The first deal of deadine day involved in the Montreal Canadiens and the Nashville Predators, as the Predators re-unite the Kostitsyn brothers.
Numbers Game examines the acquisition of Andrei Kostitsyn.
The Predators Get: LW Andrei Kostitsyn.
Kostitsyn, 27, is a skilled winger who has been inconsistent throughout his tenure with the Montreal Canadiens, scoring 12 goals and 24 points, with a career-low minus-8 rating in 53 games this season.
Among Canadiens forwards, only Travis Moen and Michael Blunden had worse shot differentials than Kostitsyn's minus-4.5 (5-on-5, per www.behindthenet.ca) this season as he's shuffled back and forth between a scoring and third-line role, playing just 15:11 per game this season, his lowest playing time since 2006-2007.
Kostitsyn, who will be an unrestricted free agent in the summer, comes with a $3.25-million contract this season. He's a three-time 20-goal scorer who is also capable of playing a physical game, but the challenge is getting Kostitsyn to perform on a consistent basis.
He will join his brother Sergei Kostitsyn as one of the more skilled forwards in Nashville, but Andrei's ice time will be determined by how well he adjusts to Barry Trotz's system. Sergei Kostitsyn, who is a skilled forward that might not have been considered a Trotz-type player, has fared well in Nashville, so it's not unreasonable to think that Andrei might be able to achieve similar success.
At the low end, Andrei Kostitsyn figures to handle a top-nine role for the Predators, with potential to take on a more offensive role (perhaps ahead of rookie Gabriel Bourque on the second line), boosting Nashville's attack, an attack that ranks 10th in the league with 2.79 goals per game this season.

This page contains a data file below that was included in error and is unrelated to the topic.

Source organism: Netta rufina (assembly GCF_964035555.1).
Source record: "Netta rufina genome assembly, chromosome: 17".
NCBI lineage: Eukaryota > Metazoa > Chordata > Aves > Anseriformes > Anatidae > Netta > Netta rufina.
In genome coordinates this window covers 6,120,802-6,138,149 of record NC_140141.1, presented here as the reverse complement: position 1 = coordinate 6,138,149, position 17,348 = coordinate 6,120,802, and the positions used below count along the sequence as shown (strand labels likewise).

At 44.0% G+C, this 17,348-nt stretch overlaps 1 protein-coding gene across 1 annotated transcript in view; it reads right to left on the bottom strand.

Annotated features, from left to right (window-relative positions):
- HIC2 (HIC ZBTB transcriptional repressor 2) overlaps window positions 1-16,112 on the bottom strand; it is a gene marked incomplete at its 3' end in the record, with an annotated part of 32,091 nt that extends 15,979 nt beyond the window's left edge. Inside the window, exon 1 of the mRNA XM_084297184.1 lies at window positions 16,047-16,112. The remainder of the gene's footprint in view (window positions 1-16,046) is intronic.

The Canadiens Get: A second-round pick in 2013 and a return of the conditional fifth-round pick in 2013 that Nashville had previously acquired from Montreal.
This doesn't offer a lot of immediate value for the Canadiens, as a second-round pick provides a 25-30% chance of becoming an NHLer and that could be four or five years down the road.
However, since Kostitsyn was headed for unrestricted free agency, it made sense for the Canadiens to get something in return.
If looking for a Canadiens winger that might see an increased role with Kostitsyn gone, consider Aaron Palushaj, a 22-year-old winger who has just one point in 22 games this year, but has a decent shot differential (plus-1.0 per 60 minutes of 5-on-5 play) in limited ice time (7:33 per game in 22 games) with the Canadiens, but has 13 goals and 31 points in 31 games with Hamilton of the AHL.
The return isn't all that significant, but Montreal wasn't going to keep Kostitsyn around at his current price, let alone sign him long-term, so it's fair to start looking to the future and start giving a younger player Kostitsyn's ice time.